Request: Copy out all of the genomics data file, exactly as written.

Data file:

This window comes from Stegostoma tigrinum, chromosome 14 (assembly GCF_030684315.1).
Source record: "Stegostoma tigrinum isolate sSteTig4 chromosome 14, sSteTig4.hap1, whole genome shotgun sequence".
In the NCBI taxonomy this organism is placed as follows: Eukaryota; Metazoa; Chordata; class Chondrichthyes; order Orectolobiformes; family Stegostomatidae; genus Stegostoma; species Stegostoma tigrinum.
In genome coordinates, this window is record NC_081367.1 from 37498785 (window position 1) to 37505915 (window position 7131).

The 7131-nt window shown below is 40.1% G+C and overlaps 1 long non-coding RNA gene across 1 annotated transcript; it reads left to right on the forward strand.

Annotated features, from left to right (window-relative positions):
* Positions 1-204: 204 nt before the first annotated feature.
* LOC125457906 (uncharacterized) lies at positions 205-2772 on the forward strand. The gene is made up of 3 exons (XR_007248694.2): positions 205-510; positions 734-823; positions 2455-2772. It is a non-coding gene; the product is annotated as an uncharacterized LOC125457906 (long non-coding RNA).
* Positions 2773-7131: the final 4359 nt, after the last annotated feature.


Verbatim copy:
This window comes from Stegostoma tigrinum, chromosome 14 (assembly GCF_030684315.1).
Source record: "Stegostoma tigrinum isolate sSteTig4 chromosome 14, sSteTig4.hap1, whole genome shotgun sequence".
In the NCBI taxonomy this organism is placed as follows: Eukaryota; Metazoa; Chordata; class Chondrichthyes; order Orectolobiformes; family Stegostomatidae; genus Stegostoma; species Stegostoma tigrinum.
In genome coordinates, this window is record NC_081367.1 from 37498785 (window position 1) to 37505915 (window position 7131).

The 7131-nt window shown below is 40.1% G+C and overlaps 1 long non-coding RNA gene across 1 annotated transcript; it reads left to right on the forward strand.

Annotated features, from left to right (window-relative positions):
* Positions 1-204: 204 nt before the first annotated feature.
* LOC125457906 (uncharacterized) lies at positions 205-2772 on the forward strand. The gene is made up of 3 exons (XR_007248694.2): positions 205-510; positions 734-823; positions 2455-2772. It is a non-coding gene; the product is annotated as an uncharacterized LOC125457906 (long non-coding RNA).
* Positions 2773-7131: the final 4359 nt, after the last annotated feature.